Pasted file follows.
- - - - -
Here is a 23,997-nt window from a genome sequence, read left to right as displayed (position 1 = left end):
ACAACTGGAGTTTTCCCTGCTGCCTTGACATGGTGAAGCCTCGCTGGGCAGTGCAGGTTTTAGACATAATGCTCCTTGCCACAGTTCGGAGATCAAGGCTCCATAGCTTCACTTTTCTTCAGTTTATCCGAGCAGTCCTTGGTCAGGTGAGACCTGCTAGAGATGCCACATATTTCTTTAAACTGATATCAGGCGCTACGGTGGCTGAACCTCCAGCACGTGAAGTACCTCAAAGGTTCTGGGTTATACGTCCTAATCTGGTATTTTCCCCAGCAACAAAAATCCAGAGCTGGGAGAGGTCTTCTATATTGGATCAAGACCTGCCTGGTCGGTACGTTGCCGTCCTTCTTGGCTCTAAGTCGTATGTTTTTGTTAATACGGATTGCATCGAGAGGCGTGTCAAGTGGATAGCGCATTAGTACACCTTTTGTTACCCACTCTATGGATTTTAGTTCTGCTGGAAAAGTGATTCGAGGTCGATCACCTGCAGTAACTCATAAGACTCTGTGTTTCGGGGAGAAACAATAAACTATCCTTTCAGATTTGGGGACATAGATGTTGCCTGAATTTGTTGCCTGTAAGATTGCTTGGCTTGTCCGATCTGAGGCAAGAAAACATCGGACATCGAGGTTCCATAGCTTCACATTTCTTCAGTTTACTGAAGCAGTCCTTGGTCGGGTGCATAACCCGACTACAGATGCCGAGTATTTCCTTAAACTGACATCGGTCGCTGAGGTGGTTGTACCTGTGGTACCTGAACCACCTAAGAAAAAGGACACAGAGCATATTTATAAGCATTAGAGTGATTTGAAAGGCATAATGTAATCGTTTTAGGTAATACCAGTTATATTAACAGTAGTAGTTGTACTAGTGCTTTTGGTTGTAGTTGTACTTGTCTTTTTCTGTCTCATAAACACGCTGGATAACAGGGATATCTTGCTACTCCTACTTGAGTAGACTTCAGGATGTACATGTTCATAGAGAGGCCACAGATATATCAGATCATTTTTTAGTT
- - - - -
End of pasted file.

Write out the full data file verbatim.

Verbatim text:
Here is a 23,997-nt window from a genome sequence, read left to right as displayed (position 1 = left end):
ACAACTGGAGTTTTCCCTGCTGCCTTGACATGGTGAAGCCTCGCTGGGCAGTGCAGGTTTTAGACATAATGCTCCTTGCCACAGTTCGGAGATCAAGGCTCCATAGCTTCACTTTTCTTCAGTTTATCCGAGCAGTCCTTGGTCAGGTGAGACCTGCTAGAGATGCCACATATTTCTTTAAACTGATATCAGGCGCTACGGTGGCTGAACCTCCAGCACGTGAAGTACCTCAAAGGTTCTGGGTTATACGTCCTAATCTGGTATTTTCCCCAGCAACAAAAATCCAGAGCTGGGAGAGGTCTTCTATATTGGATCAAGACCTGCCTGGTCGGTACGTTGCCGTCCTTCTTGGCTCTAAGTCGTATGTTTTTGTTAATACGGATTGCATCGAGAGGCGTGTCAAGTGGATAGCGCATTAGTACACCTTTTGTTACCCACTCTATGGATTTTAGTTCTGCTGGAAAAGTGATTCGAGGTCGATCACCTGCAGTAACTCATAAGACTCTGTGTTTCGGGGAGAAACAATAAACTATCCTTTCAGATTTGGGGACATAGATGTTGCCTGAATTTGTTGCCTGTAAGATTGCTTGGCTTGTCCGATCTGAGGCAAGAAAACATCGGACATCGAGGTTCCATAGCTTCACATTTCTTCAGTTTACTGAAGCAGTCCTTGGTCGGGTGCATAACCCGACTACAGATGCCGAGTATTTCCTTAAACTGACATCGGTCGCTGAGGTGGTTGTACCTGTGGTACCTGAACCACCTAAGAAAAAGGACACAGAGCATATTTATAAGCATTAGAGTGATTTGAAAGGCATAATGTAATCGTTTTAGGTAATACCAGTTATATTAACAGTAGTAGTTGTACTAGTGCTTTTGGTTGTAGTTGTACTTGTCTTTTTCTGTCTCATAAACACGCTGGATAACAGGGATATCTTGCTACTCCTACTTGAGTAGACTTCAGGATGTACATGTTCATAGAGAGGCCACAGATATATCAGATCATTTTTTAGTT